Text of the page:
Thursday, March 26, 2015

The Smell of Smoke

The blood pounds in my ears.

My teeth are clenched.

I want to scream.

I want to throw something.

I want to break things just hear them shatter.

I want to pick a fight.  I want to make you mad at me so that I can isolate myself and nurse my pain.

I am tired and can't sleep.

I am angry, and have nowhere to direct my fury.

I drive too fast; I brake too hard.

My stomach churns and I want to vomit.

I haven't even gotten close to the fire, and I smell like smoke.

I bang the letters on the keyboard, forming words that will release me from this demon of fury, words that I know, in the end will wrap me back to where I belong, firm in my faith, pressing hard into His love and mercy.

But right now, I'm angry.

It was supposed to be routine.  It was supposed to be just a check to get a baseline before prescribing meds.  It was supposed to be an in-and-out, no big deal, five minute sort of thing.

But the little paper with the gash across the middle made a gash across my heart and made my world tilt at an crazy new angle.

The little lines on the paper were supposed to jog up and down in their jittery pattern uniformly across the page, but they don't.  There's one rogue line that slashes through the others and leaps out of the norm and almost off the top of the page itself.

The doctor shows me this paper and says off-handedly:

We got the results of the EKG back.  There's an irregularity.  You'll want to follow up with a cardiologist.  There's a thickening of the wall of the right side of her heart.  

I want to snatch the paper out of her hand, rip it up and throw it away.  What do you mean, lady!  There's nothing wrong with my child! You're WRONG!

I want to shout it at her, shake her, make her see it my way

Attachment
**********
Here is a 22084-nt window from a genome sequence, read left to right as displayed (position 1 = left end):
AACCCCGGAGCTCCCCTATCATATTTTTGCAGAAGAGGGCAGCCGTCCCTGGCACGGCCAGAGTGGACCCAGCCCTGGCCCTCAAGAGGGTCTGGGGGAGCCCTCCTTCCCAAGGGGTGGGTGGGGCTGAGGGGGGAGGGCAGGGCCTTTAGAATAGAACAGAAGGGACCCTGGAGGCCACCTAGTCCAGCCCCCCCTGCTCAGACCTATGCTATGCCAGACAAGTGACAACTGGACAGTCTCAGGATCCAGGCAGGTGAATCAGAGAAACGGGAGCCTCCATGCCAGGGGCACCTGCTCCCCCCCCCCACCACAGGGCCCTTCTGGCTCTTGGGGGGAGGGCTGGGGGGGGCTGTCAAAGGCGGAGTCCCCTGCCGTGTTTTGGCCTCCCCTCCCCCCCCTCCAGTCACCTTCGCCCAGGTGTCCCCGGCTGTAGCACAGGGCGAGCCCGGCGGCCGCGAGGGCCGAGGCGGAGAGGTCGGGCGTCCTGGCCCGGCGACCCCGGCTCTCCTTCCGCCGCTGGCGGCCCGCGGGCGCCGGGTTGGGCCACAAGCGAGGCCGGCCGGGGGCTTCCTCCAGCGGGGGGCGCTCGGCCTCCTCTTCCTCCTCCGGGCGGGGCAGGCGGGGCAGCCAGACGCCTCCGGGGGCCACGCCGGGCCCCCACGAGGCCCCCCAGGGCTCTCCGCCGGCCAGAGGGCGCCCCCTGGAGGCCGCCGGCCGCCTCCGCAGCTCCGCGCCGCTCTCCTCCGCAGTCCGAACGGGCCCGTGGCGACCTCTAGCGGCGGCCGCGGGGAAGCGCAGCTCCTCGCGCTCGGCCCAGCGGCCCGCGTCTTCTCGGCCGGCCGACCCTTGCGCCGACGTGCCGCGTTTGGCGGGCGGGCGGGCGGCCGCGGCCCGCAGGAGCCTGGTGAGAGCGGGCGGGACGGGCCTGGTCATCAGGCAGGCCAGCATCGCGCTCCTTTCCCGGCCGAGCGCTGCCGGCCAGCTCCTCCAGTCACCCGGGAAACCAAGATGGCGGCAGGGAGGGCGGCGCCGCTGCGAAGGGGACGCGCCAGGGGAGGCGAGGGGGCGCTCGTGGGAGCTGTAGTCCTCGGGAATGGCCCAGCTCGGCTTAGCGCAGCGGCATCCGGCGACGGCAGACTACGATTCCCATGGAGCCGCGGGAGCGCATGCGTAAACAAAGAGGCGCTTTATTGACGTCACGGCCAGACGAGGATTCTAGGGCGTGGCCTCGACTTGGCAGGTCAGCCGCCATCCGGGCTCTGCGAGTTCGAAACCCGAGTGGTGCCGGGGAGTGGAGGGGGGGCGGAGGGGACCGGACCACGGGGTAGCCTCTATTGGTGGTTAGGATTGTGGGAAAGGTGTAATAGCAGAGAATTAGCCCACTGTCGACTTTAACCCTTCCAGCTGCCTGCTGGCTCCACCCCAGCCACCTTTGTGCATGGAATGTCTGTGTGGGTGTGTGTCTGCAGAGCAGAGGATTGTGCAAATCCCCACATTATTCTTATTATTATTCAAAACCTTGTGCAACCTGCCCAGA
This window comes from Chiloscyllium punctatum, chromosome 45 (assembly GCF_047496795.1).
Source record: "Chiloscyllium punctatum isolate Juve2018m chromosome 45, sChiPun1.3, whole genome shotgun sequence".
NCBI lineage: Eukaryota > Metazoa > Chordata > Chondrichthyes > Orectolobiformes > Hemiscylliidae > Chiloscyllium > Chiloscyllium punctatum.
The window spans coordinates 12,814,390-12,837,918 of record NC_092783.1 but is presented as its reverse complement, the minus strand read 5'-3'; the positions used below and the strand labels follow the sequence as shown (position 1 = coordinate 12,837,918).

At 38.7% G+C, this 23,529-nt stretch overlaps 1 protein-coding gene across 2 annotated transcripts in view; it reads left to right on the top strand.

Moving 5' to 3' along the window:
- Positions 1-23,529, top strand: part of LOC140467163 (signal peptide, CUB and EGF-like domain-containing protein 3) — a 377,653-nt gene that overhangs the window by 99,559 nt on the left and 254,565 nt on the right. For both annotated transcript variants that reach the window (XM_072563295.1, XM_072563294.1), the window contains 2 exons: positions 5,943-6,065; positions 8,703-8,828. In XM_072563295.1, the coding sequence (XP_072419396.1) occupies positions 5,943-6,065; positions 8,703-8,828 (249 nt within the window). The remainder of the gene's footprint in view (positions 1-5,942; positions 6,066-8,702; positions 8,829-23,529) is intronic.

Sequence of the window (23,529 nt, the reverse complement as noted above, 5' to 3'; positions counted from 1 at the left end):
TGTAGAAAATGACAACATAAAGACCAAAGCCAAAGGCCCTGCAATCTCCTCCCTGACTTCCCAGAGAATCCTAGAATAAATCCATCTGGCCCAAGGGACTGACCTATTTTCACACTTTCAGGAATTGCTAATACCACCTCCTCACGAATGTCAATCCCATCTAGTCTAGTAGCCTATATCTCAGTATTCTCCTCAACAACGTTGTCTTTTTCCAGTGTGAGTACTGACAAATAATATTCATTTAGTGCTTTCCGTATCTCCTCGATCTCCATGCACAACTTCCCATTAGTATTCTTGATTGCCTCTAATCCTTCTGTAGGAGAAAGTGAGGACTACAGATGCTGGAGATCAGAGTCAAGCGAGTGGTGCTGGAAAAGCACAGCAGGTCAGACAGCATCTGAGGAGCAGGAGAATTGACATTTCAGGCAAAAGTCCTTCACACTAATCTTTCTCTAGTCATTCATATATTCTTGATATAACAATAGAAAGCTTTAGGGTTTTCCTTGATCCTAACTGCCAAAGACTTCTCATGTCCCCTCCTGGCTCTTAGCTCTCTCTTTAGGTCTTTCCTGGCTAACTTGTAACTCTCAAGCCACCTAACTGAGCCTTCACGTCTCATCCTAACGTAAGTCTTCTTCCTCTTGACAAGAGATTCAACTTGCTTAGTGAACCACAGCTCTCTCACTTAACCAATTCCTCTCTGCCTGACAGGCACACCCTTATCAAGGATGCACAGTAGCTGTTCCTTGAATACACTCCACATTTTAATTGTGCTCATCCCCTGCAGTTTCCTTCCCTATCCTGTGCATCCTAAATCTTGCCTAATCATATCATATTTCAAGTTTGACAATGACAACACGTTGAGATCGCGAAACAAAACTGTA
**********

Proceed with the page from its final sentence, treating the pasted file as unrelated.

But there's no point in shooting the messenger, so I calmly tuck the prescription for the follow-up exam in my handy dandy notebook, and force my feet to follow her footsteps out of her office and down the hall.  

What does this mean?

I don't know.

And part of me doesn't even want to know.  I want to keep my head in the sand and deny that this even exists.

But I can't.

As my youngest baby is upstairs coughing her way through her latest bought of pneumonia, this other child of mine, the curly haired girl who already struggles with a mood disregulation, is now stepping with me into the whole new world of cardiology.

And while her heart is the one that may be damaged,

my heart is the one that hurts.

I know from my latest Beth Moore study on the book of Daniel, that there are 3 ways to be delivered from this fire:

We can be delivered from the fire, i.e. we could find out it's nothing at all and the reading was wrong,

We can be delivered through the fire, i.e. we could find out it's something that we can manage and live with,


We can be delivered by the fire, which is a place a never want to think of going with my children.

I take a deep breath.  My heart rate slows, my blood pressure lowers, I stretch the cramps out of my fingers and I realize I've been biting my lip.

And as I stand here at the lip of the opening of the firey furnace, and I peer down into the flames, I hope and pray that we have the opportunity to just turn around and walk away from this.  I hope that the cardiologist will tell us it was all a mistake, that it all means nothing and that there are no worries.  But I know that if we are forced to make that leap into the opening of this scorching furnace, if we have to head down the path of diagnosis and treatment, we won't be the only ones walking through these flames.

I can't fight this, whatever this may be.  I can only turn the page on this new chapter in our lives, smooth the blank page,

and turn the pen over to God, and know that He will be beside us, all the way, whatever tomorrow may bring.

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